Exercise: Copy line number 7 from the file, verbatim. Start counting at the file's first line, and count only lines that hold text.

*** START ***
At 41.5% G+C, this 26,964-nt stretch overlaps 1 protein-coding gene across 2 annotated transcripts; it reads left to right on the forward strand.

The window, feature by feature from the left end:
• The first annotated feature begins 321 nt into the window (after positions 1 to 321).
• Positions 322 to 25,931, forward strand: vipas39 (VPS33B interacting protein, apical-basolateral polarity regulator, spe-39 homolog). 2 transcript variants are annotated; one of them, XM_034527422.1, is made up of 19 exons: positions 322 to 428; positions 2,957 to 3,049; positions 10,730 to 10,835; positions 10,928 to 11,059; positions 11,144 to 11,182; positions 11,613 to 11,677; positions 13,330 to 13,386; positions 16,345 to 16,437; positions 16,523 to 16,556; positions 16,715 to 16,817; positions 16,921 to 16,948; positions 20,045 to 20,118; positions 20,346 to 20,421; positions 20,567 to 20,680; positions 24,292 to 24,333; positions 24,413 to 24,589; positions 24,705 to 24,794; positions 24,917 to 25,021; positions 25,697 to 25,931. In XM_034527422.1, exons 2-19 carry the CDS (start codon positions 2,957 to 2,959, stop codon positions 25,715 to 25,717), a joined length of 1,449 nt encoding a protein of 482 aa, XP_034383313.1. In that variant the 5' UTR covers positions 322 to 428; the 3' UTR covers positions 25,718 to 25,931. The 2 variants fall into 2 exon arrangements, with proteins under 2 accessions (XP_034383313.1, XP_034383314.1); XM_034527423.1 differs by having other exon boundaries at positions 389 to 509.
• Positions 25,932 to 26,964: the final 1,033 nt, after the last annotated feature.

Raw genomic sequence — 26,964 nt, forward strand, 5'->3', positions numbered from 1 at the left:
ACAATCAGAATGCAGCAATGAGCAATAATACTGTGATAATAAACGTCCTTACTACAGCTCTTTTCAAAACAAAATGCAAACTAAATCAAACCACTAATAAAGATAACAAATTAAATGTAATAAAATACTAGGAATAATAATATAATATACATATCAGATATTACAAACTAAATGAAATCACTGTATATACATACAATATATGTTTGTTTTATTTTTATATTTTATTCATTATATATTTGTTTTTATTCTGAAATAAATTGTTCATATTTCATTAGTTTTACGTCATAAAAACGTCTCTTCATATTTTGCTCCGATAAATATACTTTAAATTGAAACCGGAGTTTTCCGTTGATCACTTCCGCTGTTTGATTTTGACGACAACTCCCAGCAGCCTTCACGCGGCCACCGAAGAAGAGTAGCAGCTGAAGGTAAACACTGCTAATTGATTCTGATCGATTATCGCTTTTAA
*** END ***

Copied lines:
ACAATCAGAATGCAGCAATGAGCAATAATACTGTGATAATAAACGTCCTTACTACAGCTCTTTTCAAAACAAAATGCAAACTAAATCAAACCACTAATAAAGATAACAAATTAAATGTAATAAAATACTAGGAATAATAATATAATATACATATCAGATATTACAAACTAAATGAAATCACTGTATATACATACAATATATGTTTGTTTTATTTTTATATTTTATTCATTATATATTTGTTTTTATTCTGAAATAAATTGTTCATATTTCATTAGTTTTACGTCATAAAAACGTCTCTTCATATTTTGCTCCGATAAATATACTTTAAATTGAAACCGGAGTTTTCCGTTGATCACTTCCGCTGTTTGATTTTGACGACAACTCCCAGCAGCCTTCACGCGGCCACCGAAGAAGAGTAGCAGCTGAAGGTAAACACTGCTAATTGATTCTGATCGATTATCGCTTTTAA